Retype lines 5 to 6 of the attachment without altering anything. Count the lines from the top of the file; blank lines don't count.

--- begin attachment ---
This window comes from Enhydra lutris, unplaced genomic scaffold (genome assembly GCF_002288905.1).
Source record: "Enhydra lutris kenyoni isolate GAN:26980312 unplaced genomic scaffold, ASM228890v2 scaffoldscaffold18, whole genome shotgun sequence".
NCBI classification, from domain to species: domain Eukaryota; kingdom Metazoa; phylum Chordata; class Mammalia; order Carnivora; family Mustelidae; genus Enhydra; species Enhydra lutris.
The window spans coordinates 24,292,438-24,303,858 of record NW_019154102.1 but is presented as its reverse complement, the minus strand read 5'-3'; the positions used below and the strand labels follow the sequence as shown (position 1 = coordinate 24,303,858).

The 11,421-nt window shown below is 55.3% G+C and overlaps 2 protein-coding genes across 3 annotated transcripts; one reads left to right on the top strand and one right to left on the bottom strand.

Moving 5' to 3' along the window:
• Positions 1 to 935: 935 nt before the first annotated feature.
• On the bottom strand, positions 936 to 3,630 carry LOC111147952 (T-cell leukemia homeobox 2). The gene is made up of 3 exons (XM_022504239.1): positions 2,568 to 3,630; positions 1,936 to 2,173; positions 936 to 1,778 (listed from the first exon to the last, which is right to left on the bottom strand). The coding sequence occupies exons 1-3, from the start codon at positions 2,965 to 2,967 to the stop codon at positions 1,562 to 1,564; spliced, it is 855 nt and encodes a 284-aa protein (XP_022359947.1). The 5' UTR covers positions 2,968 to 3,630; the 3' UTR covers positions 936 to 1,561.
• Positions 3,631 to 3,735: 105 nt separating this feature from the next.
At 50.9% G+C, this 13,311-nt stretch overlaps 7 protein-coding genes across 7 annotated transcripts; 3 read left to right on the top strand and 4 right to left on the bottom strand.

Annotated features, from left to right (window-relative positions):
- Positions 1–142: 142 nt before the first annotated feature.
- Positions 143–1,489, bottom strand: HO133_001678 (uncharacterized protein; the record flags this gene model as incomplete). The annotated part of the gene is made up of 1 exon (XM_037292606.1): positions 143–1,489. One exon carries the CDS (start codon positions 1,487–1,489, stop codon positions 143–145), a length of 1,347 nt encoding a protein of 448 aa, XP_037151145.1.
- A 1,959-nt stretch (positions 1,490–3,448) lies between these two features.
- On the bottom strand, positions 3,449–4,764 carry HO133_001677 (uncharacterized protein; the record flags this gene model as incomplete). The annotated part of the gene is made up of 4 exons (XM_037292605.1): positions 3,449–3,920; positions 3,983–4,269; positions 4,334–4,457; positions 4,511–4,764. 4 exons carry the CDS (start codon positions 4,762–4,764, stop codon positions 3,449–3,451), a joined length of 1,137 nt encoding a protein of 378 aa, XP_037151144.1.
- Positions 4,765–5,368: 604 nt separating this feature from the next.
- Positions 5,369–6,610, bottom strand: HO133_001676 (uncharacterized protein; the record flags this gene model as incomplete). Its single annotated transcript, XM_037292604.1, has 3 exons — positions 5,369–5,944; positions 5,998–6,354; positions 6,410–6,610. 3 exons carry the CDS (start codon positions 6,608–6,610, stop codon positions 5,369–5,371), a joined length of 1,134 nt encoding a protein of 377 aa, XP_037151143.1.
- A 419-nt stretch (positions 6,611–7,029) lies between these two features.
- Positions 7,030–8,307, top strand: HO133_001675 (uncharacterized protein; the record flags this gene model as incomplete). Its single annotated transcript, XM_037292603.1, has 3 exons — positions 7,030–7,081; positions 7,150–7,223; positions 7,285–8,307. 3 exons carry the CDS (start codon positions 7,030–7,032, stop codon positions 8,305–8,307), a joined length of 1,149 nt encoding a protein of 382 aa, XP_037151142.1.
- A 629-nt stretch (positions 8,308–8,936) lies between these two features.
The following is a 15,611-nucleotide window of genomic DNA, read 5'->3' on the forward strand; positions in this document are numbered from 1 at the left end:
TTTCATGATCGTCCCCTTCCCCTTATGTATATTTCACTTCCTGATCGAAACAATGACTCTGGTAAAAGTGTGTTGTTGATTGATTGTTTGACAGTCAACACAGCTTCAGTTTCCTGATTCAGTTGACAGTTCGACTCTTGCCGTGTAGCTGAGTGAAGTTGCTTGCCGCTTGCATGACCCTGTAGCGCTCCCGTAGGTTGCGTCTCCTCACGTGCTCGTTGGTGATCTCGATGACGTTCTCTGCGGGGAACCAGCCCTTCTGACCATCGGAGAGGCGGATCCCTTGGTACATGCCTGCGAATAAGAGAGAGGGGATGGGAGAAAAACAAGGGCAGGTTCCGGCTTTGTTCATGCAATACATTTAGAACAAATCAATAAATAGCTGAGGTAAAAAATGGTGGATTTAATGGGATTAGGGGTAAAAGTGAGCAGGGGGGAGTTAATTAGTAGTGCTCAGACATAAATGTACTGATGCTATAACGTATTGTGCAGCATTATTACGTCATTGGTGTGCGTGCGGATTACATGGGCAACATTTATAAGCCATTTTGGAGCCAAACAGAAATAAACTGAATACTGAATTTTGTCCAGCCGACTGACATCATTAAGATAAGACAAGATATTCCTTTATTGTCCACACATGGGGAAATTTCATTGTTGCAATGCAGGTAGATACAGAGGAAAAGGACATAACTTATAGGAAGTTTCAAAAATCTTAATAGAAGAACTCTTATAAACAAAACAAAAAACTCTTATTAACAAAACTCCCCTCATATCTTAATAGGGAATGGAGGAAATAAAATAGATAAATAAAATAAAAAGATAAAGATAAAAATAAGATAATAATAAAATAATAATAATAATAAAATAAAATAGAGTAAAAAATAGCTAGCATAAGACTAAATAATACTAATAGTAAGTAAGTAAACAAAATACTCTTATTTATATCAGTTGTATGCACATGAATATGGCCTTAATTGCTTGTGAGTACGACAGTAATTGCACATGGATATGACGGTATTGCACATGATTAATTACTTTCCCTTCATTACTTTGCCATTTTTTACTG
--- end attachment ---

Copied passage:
The 11,421-nt window shown below is 55.3% G+C and overlaps 2 protein-coding genes across 3 annotated transcripts; one reads left to right on the top strand and one right to left on the bottom strand.

Moving 5' to 3' along the window: